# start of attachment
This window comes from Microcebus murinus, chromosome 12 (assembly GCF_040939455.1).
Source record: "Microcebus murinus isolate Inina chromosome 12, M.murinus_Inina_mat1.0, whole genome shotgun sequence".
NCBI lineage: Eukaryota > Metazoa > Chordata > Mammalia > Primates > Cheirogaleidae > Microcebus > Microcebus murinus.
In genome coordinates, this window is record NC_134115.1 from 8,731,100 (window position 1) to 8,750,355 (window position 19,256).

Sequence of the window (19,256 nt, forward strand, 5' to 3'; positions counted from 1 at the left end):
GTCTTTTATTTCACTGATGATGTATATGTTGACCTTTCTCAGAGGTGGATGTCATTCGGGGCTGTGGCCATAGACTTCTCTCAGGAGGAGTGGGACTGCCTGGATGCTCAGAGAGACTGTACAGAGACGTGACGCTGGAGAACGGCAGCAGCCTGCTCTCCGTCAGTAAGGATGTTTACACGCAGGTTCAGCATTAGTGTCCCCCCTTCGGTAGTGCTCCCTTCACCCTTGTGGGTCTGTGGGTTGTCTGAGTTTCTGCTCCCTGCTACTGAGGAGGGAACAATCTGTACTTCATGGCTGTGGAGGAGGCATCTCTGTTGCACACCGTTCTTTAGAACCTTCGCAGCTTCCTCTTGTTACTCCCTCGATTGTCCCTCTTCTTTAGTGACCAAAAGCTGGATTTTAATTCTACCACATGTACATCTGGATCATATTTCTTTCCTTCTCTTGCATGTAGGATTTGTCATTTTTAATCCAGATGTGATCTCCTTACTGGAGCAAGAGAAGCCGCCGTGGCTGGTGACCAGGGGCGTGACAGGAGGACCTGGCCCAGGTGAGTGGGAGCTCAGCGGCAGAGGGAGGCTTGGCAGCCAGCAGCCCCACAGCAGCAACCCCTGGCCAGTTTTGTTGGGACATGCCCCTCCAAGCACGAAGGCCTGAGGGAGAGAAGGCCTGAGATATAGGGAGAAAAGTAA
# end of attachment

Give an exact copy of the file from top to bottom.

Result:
This window comes from Microcebus murinus, chromosome 12 (assembly GCF_040939455.1).
Source record: "Microcebus murinus isolate Inina chromosome 12, M.murinus_Inina_mat1.0, whole genome shotgun sequence".
NCBI lineage: Eukaryota > Metazoa > Chordata > Mammalia > Primates > Cheirogaleidae > Microcebus > Microcebus murinus.
In genome coordinates, this window is record NC_134115.1 from 8,731,100 (window position 1) to 8,750,355 (window position 19,256).

Sequence of the window (19,256 nt, forward strand, 5' to 3'; positions counted from 1 at the left end):
GTCTTTTATTTCACTGATGATGTATATGTTGACCTTTCTCAGAGGTGGATGTCATTCGGGGCTGTGGCCATAGACTTCTCTCAGGAGGAGTGGGACTGCCTGGATGCTCAGAGAGACTGTACAGAGACGTGACGCTGGAGAACGGCAGCAGCCTGCTCTCCGTCAGTAAGGATGTTTACACGCAGGTTCAGCATTAGTGTCCCCCCTTCGGTAGTGCTCCCTTCACCCTTGTGGGTCTGTGGGTTGTCTGAGTTTCTGCTCCCTGCTACTGAGGAGGGAACAATCTGTACTTCATGGCTGTGGAGGAGGCATCTCTGTTGCACACCGTTCTTTAGAACCTTCGCAGCTTCCTCTTGTTACTCCCTCGATTGTCCCTCTTCTTTAGTGACCAAAAGCTGGATTTTAATTCTACCACATGTACATCTGGATCATATTTCTTTCCTTCTCTTGCATGTAGGATTTGTCATTTTTAATCCAGATGTGATCTCCTTACTGGAGCAAGAGAAGCCGCCGTGGCTGGTGACCAGGGGCGTGACAGGAGGACCTGGCCCAGGTGAGTGGGAGCTCAGCGGCAGAGGGAGGCTTGGCAGCCAGCAGCCCCACAGCAGCAACCCCTGGCCAGTTTTGTTGGGACATGCCCCTCCAAGCACGAAGGCCTGAGGGAGAGAAGGCCTGAGATATAGGGAGAAAAGTAA